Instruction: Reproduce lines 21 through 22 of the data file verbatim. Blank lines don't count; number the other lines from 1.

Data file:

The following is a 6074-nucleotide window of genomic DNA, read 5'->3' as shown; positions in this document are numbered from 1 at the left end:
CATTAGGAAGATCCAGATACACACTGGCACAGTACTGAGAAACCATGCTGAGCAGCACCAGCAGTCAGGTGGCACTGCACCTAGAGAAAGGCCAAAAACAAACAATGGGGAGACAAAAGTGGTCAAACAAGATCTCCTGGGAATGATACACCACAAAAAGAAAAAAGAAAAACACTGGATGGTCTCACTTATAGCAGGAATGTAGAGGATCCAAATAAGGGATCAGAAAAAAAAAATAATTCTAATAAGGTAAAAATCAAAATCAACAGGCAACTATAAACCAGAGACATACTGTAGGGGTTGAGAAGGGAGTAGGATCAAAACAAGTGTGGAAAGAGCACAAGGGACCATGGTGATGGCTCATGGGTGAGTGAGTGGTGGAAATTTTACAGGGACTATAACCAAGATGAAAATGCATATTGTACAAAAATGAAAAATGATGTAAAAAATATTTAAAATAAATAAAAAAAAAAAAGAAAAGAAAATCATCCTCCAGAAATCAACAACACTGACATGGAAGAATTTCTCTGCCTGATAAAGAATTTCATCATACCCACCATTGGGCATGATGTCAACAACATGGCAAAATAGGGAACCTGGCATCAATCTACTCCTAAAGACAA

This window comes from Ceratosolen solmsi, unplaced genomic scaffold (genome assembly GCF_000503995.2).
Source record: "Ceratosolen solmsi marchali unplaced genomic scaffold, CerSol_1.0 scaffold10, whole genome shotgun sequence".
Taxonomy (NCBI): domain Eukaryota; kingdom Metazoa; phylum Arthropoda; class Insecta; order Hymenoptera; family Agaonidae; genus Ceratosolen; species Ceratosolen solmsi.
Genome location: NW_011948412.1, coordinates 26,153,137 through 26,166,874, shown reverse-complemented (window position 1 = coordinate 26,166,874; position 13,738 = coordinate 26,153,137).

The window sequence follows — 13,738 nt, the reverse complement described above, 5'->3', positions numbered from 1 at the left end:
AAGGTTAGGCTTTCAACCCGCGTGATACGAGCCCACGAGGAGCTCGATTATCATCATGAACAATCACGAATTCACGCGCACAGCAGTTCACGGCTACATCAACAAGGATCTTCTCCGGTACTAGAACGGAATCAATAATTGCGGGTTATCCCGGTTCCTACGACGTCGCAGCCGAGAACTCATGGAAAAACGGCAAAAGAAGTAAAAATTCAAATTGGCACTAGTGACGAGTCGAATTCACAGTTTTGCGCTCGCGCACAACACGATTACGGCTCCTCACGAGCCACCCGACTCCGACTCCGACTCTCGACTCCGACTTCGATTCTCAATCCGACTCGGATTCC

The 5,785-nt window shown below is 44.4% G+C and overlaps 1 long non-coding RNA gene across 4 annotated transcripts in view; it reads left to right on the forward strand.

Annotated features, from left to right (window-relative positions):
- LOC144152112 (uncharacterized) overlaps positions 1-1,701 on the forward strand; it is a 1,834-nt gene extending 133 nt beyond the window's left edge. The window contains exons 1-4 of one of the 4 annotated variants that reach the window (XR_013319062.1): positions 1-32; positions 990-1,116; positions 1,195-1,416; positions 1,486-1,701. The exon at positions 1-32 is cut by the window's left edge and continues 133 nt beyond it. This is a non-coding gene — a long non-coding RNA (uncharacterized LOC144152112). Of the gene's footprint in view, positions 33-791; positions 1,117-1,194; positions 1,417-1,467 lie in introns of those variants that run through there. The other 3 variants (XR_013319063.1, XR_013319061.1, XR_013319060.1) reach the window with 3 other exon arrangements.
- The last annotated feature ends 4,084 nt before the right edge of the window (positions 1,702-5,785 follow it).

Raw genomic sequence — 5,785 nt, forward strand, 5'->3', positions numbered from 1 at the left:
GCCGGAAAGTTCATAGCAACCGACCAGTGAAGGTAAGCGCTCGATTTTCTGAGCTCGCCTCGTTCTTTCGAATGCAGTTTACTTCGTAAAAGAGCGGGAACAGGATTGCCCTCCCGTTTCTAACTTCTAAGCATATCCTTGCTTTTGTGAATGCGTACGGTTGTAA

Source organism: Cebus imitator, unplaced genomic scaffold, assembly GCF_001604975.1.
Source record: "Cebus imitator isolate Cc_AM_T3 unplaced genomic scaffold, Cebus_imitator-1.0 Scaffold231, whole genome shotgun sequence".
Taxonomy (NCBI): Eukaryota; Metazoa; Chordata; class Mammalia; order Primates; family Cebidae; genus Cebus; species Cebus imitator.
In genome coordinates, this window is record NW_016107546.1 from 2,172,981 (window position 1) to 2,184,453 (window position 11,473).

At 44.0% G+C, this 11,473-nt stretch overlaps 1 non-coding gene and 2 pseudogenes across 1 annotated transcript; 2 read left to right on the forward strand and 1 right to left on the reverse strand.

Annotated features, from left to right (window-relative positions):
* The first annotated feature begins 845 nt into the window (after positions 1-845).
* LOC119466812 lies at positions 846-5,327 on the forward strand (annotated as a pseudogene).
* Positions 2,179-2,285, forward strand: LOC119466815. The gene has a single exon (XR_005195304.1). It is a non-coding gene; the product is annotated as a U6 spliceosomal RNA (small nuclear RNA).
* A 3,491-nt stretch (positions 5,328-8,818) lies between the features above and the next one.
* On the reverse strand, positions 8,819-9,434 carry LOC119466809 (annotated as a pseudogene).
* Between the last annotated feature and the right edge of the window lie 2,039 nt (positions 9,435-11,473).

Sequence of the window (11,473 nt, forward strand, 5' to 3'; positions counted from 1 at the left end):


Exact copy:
* The first annotated feature begins 845 nt into the window (after positions 1-845).
* LOC119466812 lies at positions 846-5,327 on the forward strand (annotated as a pseudogene).